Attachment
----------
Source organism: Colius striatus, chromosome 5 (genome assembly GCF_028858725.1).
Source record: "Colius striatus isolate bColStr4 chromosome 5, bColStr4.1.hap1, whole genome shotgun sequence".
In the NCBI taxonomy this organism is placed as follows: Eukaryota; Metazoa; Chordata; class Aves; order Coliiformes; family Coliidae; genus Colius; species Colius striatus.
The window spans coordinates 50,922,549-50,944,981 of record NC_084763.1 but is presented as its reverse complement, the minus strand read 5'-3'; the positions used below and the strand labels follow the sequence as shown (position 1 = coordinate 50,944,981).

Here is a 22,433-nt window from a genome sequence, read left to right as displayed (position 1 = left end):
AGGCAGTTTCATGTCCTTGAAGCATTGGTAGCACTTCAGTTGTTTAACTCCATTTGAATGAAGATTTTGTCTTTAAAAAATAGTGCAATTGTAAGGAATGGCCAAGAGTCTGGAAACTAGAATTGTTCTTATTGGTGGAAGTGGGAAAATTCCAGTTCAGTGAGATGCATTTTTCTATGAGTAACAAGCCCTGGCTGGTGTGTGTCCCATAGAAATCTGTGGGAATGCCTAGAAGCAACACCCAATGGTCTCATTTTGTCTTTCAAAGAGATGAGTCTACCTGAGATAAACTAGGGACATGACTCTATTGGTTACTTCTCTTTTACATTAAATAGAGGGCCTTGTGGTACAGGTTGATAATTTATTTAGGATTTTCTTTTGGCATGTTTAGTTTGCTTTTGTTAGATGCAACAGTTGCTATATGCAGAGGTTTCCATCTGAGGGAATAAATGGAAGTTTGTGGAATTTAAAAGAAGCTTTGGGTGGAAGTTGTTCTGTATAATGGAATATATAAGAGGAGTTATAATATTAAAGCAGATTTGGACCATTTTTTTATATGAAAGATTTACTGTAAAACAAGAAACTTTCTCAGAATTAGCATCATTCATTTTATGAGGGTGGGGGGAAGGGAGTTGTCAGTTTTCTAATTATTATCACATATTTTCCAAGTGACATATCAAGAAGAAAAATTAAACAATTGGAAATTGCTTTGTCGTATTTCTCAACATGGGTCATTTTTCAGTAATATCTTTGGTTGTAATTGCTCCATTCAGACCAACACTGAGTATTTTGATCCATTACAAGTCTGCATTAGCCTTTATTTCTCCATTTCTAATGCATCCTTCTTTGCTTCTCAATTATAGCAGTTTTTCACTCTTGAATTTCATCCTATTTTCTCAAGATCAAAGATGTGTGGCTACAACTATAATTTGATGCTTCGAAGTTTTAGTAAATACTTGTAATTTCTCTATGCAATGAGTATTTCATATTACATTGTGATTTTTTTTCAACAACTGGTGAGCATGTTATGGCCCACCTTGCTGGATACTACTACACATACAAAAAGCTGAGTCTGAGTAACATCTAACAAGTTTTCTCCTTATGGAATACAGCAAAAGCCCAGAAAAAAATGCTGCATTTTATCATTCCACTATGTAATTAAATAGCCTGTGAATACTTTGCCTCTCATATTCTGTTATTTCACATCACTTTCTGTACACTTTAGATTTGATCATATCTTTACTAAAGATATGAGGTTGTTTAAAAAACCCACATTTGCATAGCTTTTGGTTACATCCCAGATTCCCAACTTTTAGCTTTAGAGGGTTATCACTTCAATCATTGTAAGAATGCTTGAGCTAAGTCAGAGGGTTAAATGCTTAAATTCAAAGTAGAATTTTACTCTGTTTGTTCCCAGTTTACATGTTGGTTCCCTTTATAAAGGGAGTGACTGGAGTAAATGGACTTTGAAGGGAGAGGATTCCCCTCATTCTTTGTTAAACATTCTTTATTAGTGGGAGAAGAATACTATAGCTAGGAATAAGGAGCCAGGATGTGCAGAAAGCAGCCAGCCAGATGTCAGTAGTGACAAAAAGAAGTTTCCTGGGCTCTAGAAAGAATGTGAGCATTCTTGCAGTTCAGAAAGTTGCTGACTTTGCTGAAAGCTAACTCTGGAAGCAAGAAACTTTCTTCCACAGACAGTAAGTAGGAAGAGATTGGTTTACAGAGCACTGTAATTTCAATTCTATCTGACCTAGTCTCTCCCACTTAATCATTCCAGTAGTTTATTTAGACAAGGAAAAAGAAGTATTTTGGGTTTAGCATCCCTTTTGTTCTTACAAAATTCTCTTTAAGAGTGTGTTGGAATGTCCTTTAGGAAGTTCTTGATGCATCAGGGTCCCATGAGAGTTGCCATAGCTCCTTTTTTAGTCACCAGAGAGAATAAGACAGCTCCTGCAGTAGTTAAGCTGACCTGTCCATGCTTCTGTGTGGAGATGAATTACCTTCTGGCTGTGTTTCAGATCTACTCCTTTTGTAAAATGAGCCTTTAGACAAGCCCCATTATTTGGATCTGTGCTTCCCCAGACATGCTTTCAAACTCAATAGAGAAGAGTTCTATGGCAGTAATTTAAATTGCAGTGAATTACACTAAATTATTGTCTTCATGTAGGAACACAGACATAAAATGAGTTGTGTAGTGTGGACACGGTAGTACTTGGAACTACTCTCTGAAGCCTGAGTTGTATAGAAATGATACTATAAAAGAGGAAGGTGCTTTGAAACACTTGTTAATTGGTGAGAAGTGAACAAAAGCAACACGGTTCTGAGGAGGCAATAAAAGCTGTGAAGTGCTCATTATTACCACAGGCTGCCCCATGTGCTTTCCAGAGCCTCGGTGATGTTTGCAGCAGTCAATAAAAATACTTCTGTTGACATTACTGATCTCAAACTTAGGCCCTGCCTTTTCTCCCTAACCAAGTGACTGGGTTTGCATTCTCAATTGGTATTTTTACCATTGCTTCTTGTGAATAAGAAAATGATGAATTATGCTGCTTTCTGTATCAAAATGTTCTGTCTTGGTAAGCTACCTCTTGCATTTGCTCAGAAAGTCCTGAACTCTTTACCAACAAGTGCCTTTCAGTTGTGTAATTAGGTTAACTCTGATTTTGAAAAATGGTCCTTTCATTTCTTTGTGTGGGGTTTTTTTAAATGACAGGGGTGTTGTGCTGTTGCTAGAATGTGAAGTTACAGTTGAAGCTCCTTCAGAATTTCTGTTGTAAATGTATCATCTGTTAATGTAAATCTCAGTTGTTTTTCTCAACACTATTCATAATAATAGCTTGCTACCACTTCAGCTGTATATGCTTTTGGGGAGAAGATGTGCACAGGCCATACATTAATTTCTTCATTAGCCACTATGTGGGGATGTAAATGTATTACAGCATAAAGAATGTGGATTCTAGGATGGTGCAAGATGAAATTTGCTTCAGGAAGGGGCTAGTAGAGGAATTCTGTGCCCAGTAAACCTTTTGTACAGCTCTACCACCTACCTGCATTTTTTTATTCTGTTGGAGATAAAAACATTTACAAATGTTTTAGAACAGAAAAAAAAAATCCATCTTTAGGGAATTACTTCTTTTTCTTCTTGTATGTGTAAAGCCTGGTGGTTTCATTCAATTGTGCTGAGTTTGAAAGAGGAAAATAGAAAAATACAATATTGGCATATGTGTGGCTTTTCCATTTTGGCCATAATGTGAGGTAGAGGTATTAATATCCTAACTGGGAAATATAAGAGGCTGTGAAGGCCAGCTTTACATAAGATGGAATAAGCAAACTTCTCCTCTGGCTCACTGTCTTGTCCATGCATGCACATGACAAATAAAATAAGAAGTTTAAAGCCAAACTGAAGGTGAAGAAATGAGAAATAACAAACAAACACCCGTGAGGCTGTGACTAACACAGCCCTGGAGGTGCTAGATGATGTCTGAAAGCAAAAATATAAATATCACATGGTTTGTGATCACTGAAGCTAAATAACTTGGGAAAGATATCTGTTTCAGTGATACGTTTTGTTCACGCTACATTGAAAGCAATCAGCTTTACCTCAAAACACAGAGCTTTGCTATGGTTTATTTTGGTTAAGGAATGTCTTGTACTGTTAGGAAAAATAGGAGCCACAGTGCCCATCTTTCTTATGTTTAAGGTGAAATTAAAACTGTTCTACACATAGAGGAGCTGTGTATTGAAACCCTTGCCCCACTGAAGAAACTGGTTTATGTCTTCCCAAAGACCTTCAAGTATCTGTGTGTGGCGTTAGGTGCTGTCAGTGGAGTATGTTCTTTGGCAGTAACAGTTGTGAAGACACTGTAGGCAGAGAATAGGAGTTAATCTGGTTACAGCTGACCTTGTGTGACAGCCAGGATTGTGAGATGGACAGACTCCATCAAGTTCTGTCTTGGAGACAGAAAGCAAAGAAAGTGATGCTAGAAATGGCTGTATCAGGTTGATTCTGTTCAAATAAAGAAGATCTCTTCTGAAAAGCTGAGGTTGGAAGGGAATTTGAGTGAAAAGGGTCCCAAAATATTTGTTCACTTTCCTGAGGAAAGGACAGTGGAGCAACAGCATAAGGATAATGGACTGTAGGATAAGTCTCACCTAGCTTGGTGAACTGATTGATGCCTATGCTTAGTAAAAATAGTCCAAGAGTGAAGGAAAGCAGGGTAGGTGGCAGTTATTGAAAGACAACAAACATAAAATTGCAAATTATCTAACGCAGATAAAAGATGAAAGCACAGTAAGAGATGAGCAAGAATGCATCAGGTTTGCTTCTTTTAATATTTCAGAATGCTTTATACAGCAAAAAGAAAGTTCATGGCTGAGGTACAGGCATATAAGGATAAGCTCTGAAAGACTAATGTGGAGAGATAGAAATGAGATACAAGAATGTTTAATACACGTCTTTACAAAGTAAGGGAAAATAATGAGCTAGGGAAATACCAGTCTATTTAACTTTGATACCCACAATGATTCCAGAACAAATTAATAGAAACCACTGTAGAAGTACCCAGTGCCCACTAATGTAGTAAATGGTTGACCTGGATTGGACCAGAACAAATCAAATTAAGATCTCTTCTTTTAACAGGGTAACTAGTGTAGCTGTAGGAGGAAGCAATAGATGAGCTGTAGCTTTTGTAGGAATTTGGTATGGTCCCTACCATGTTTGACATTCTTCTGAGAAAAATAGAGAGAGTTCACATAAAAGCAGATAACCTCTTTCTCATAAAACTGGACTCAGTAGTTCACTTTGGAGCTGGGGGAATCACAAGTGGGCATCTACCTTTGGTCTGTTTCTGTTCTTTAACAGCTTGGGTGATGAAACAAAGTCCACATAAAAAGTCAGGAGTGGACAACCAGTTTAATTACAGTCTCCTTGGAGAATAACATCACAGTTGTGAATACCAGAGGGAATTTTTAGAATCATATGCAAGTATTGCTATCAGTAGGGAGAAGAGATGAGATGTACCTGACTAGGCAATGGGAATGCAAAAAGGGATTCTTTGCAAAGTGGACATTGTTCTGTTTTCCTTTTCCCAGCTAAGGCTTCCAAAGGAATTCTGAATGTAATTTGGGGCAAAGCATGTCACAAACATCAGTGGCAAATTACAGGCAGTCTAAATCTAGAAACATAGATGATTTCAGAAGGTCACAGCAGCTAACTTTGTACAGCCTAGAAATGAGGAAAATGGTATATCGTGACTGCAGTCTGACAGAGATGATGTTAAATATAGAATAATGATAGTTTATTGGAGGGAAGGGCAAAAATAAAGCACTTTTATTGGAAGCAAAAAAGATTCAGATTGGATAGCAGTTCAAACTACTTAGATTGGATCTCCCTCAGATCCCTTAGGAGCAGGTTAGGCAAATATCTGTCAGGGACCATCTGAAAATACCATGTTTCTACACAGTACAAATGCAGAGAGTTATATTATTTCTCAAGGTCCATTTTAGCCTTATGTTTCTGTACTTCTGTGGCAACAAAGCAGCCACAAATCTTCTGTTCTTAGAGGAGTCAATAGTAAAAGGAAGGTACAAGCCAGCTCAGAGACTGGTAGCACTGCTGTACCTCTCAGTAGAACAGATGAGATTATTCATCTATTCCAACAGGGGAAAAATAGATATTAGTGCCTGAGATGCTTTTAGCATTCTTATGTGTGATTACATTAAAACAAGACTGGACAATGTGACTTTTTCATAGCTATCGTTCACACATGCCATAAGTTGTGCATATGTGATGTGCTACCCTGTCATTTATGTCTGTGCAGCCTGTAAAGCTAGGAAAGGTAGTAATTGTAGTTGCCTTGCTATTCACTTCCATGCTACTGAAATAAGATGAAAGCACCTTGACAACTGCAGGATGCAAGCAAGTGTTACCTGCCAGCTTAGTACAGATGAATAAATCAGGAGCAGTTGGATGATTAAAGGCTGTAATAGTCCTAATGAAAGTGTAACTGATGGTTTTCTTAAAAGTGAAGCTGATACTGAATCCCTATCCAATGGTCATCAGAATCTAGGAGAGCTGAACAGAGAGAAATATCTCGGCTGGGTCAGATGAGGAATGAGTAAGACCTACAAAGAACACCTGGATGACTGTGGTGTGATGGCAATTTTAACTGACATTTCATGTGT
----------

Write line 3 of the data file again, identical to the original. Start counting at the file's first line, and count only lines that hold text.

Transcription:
In the NCBI taxonomy this organism is placed as follows: Eukaryota; Metazoa; Chordata; class Aves; order Coliiformes; family Coliidae; genus Colius; species Colius striatus.